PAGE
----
Saturday, April 04, 2015

(Jump Off The Page Title)

The only reasonable name for this post is "Nigger Nose," but I didn't want the traffic that would generate.  My motto is usually any attention is good attention, but not in this case.

Rogers Ledge, way up north in NH, above the Lakes Region, above even the White Mountains and well into the Great Gulf, used to be called "Nigger Nose" in 1934, according to the USGS survey* map. Strangely, it wasn't called that four years earlier. Usually that sort of change of embarrassing name flows in the other direction.  The USGS didn't name these things, of course.  They just wrote down what the locals told them.  It never occurred to me until now that there might be dispute and disagreement about that.  Folks on the east side of a mountain might call that little hump over there one thing, folks on the west might call it another.

I am not familiar with the topography in question, nor at what angle it must be viewed to deserve the racial name, and I'm not going to try, because I'm sure it would irritate me.  I don't go northwest out of Berlin all that often anyway.  There are two of NH's 4000-footers nearby, Cabot and Waumbek, and it's nearly 3000' itself - there's a good trail to it, apparently - so it must get climbed.  Great views, they say.  I'm more interested in the name.  That far north in NH is not a place where one would expect any sort of familiarity, let alone expertise, in the matter of African-American nose shapes.  Working from photographs, I suppose, or more likely, cartoons. Or what some other guy told you. I can't find anything on the internet that references the name and whether there was any controversy about it.  Most likely, the racist name just slowly dropped out of use as decent people refused to use it. If I knew there was a good story behind it I might try and get ahold of other old maps, but I'm betting not. Just an ugly little reminder of how people used to talk quite off-handedly.

*The UNH library site for historical USGS topos of NY and New England is a quite marvelous place to get lost.  I can figure out which year my grandfather built his farm in Westford and when he put in the chicken coop by looking at the maps.  I can see where long-defunct roads one went and when they put in the secondary highways.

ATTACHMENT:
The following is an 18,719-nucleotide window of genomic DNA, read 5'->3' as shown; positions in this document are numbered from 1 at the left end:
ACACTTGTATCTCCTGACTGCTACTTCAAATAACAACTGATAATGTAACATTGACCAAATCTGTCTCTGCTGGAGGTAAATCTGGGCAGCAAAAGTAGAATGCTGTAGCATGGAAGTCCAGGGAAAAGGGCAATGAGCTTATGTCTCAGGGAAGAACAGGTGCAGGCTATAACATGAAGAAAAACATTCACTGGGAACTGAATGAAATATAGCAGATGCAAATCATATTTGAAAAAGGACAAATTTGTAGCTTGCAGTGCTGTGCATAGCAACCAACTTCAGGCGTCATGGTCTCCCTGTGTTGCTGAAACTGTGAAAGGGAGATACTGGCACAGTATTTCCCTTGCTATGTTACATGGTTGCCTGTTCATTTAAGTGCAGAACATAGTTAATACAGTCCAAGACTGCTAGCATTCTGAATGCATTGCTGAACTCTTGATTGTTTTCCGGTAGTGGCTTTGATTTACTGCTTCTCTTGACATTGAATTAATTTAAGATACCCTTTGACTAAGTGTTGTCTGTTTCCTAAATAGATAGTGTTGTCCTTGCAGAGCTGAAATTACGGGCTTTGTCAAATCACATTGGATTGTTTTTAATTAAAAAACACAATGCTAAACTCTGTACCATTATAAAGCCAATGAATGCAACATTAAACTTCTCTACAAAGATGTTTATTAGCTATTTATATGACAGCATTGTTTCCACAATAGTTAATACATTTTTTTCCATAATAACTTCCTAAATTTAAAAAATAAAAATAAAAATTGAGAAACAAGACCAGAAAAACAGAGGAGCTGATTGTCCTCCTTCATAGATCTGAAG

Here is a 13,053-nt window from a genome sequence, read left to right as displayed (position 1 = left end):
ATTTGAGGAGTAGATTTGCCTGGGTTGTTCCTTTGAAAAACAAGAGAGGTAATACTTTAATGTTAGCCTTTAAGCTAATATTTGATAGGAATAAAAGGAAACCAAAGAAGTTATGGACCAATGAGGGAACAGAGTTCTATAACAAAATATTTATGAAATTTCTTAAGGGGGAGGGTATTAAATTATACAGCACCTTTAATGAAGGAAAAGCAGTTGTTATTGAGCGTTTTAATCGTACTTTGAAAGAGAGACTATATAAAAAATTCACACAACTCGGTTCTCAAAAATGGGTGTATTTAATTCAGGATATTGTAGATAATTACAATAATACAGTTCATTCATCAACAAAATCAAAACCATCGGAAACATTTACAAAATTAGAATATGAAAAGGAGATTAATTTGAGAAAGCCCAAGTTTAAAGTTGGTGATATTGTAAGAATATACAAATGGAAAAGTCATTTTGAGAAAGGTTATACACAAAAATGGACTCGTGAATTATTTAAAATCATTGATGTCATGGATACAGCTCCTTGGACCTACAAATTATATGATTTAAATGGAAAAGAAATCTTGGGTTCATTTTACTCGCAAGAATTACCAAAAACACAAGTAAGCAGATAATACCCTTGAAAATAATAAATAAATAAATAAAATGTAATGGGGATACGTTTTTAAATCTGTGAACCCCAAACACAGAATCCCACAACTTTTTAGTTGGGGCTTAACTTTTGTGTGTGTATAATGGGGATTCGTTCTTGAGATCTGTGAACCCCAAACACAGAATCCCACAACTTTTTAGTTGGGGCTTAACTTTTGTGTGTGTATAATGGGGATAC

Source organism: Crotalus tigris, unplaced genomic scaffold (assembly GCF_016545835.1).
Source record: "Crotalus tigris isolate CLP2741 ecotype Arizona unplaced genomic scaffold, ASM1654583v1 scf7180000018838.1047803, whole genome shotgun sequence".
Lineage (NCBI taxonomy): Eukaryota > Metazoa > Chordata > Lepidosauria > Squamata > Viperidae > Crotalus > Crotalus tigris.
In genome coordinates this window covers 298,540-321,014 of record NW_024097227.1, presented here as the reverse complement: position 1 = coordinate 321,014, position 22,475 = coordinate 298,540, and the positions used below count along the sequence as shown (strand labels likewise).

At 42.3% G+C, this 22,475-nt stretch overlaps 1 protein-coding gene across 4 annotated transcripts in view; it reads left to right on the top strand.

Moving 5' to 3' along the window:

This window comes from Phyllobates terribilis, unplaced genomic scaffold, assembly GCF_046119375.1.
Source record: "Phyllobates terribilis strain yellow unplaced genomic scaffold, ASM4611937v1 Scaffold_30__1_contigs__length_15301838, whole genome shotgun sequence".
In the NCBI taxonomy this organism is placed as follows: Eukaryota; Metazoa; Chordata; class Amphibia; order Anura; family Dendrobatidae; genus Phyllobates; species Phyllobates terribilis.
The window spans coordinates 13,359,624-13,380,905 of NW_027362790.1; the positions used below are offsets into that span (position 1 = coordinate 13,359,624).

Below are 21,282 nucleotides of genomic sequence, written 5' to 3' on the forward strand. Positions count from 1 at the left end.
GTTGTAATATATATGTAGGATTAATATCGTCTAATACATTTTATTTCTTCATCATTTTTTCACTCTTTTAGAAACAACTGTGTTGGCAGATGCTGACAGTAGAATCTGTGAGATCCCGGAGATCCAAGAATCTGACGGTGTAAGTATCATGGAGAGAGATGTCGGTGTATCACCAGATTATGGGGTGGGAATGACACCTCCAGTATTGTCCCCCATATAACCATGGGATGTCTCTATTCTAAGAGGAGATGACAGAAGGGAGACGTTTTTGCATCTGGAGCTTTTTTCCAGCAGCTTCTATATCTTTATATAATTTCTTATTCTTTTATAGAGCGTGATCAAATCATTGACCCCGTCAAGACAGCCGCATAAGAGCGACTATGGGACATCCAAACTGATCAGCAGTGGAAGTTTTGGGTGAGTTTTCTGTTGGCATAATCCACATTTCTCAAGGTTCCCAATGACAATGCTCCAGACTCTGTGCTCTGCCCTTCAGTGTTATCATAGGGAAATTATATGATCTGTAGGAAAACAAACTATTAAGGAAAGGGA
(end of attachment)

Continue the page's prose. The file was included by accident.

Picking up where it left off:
JMSmith said...

I've enjoyed reading your blog for a few years, but never before had occasion to comment. I am geography professor, so am naturally interested in place names, however the hypothesis I'm going to advance about NN in northern NH is merely a guess. Given its location near the Canadian border, it may have once had a French name. Looking through some old dictionaries, I see that the word piton once meant both "nose" and "peak," although this is not a translation that on-line translators recognize. It is possible that NN began life as piton noir, and was later rather freely anglicized as NN. I should add as a further caveat, that my high school French teacher said I was the worst student she had had in a long and disappointing career, so my linguistic analysis is not altogether reliable.

Assistant Village Idiot said...

Canadian border? Heck, Berlin is French-Canadian with a handful of Swedes, and that's only a few miles away. In view, probably. Your hypothesis is credible.

I have a cousin who is J M Smith, BTW. James Maurice (pronounced "Morris," because it was important to some of our crew to make everyone _quite_ aware that we _weren't_ French). Hydro engineer for the Dept of Interior out west, last I knew.

jaed said...

I quote "French nègre is a 16c. borrowing from Spanish negro." So now I'm wondering whether the word shifted by the same process as the Italian "negro" shifted in the south, via slurring and pronunciation differences. There's less difference from the French version than from the Spanish.

I'm also wondering whether there's any plausible French word that sounds like "nose" and might have ended up as English "nose" via folk etymology.

RichardJohnson said...

Regarding NE geographical names, I am reminded of the road near where I grew up that was called Blahuziack Road, a polysyllabic Slavic name which most WASPs couldn't pronounce. [my "phonetic" spelling from memory is most likely not correct.] In return trips to NE I noticed that the name of the road got changed to a one syllable English language word which everyone could readily pronounce.